This loaf is not exactly in the dessert territory of sweetness. I tested the loaf with varying amounts of sugar, and either of the above will work fine. I opted for a barely sweet version that makes for a good accompaniment to breakfast or afternoon tea, but if you’re looking for more of a sweet treat go for 3/4 – 1 cup.
If your dates are quite soft and sticky, toss them with a couple teaspoons of flour before adding to the batter to keep them from clumping up together.
Lately I’ve been getting my dose of world news from an unexpected place: the gym. I’ve been trying to get into running, so a couple days a week I find myself running in place staring at a TV (best case: watching the CBC, worse case: watching one of apparently a million poker tours).
Throughout the process of piecing together the headlines, sublines, and closed captioning, I’ve become increasingly aware of my minor outbursts while watching the news. And by outbursts, I mean the occasional gasp or very audible “UGH” in disbelief at whatever asinine views or proposals the Trump administration is presenting that day.
His plan to better fund the Department of National Defence (aka build the border wall) in his just-released budget means drastic cuts across the board, most significantly to the Environmental Protection Agency. His budget chief said that climate change efforts are a waste of time. A WASTE OF TIME YOU GUYS. The whole thing is so infuriating, and yet I keep moving. I guess the anger pumps my blood faster and propels me forward. I feel physically and emotionally exhausted afterward, so it turns out that running has become very cathartic for me.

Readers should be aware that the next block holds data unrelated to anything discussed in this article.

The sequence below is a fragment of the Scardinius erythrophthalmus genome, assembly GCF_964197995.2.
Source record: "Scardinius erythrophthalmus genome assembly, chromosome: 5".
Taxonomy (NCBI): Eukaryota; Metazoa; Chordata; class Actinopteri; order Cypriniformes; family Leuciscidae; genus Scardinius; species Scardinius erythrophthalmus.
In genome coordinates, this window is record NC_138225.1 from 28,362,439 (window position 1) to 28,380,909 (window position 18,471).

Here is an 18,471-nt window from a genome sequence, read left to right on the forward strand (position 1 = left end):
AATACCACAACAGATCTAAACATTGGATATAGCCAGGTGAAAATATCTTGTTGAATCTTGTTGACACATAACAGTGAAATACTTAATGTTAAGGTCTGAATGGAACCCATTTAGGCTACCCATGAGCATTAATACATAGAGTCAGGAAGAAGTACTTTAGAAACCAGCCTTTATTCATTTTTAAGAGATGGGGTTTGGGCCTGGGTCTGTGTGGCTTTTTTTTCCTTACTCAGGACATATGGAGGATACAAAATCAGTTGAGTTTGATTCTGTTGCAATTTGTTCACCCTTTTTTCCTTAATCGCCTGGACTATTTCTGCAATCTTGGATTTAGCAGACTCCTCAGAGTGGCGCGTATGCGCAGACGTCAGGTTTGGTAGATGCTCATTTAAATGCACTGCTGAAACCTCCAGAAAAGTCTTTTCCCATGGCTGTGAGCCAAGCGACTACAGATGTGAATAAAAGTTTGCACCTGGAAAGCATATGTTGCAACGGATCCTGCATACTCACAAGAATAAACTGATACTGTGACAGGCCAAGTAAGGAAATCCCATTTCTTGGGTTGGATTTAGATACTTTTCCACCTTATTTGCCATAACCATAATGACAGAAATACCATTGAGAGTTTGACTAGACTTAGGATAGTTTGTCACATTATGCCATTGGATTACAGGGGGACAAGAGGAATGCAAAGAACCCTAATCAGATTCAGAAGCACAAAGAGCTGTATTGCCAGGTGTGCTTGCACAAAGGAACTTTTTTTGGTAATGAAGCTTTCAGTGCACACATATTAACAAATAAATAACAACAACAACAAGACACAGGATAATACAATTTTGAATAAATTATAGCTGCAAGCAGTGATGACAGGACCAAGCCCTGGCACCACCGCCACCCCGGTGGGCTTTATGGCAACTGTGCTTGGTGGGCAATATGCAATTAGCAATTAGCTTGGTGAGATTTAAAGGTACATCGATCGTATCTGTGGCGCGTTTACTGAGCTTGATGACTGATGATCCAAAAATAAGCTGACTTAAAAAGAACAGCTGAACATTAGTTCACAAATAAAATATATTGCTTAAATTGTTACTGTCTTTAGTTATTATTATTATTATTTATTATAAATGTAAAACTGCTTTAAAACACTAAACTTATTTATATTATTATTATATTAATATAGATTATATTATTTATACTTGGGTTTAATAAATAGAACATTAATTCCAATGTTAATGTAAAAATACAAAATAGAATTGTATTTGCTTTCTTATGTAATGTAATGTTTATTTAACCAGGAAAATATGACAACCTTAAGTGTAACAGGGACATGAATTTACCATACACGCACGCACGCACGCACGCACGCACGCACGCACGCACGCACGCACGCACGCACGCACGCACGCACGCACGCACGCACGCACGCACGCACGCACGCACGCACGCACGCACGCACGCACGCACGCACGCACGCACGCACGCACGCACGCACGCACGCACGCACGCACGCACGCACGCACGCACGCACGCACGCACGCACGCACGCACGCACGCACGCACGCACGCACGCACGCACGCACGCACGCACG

After standing on my feet all day at work followed by anger-fueled running for 30-40 minutes, I’m pretty hungry and don’t want dinner to take all that long. While we definitely tend toward more hands on dinners, these collard rolls fall somewhere in the middle for us in terms of time spent prepping/cooking. I have been getting into the habit of batch cooking a grain at the beginning of the week so we can easily include some whole grains in some lunches and dinners throughout the week. That + this lazy girl’s pseudo-romesco blender sauce make this meal come together much more quickly. While these are in the oven I might throw together a quick salad and chuck a whole sweet potato in the oven for low-key sides.
spelt collard rolls with roasted red pepper sauce (vegetarian, vegan)
serves 3-4 with additional sides
inspired by these cabbage rolls
2 cups cooked spelt (1 cup raw)
4 collard leaves, ribs removed/trimmed down
1 medium onion, small dice (about 1 cup)
3 cloves garlic, minced (about 1 1/2 tablespoons)
1 medium carrot, small dice (about 1/2 cup)
1 small celeriac, peeled and small dice (about 1 1/2 cups)
1 cup fennel, small dice (a handful of fronds reserved)
1 1/2 teaspoons tomato paste
1/4 teaspoon chili flakes
1 teaspoon nigella seeds
2 teaspoons apple cider vinegar
salt and pepper
2 roasted red peppers
1 clove garlic
1/4 cup ground almonds
3/4 cup vegetable stock
2 teaspoons tomato paste
2 teaspoons apple cider vinegar
salt and pepper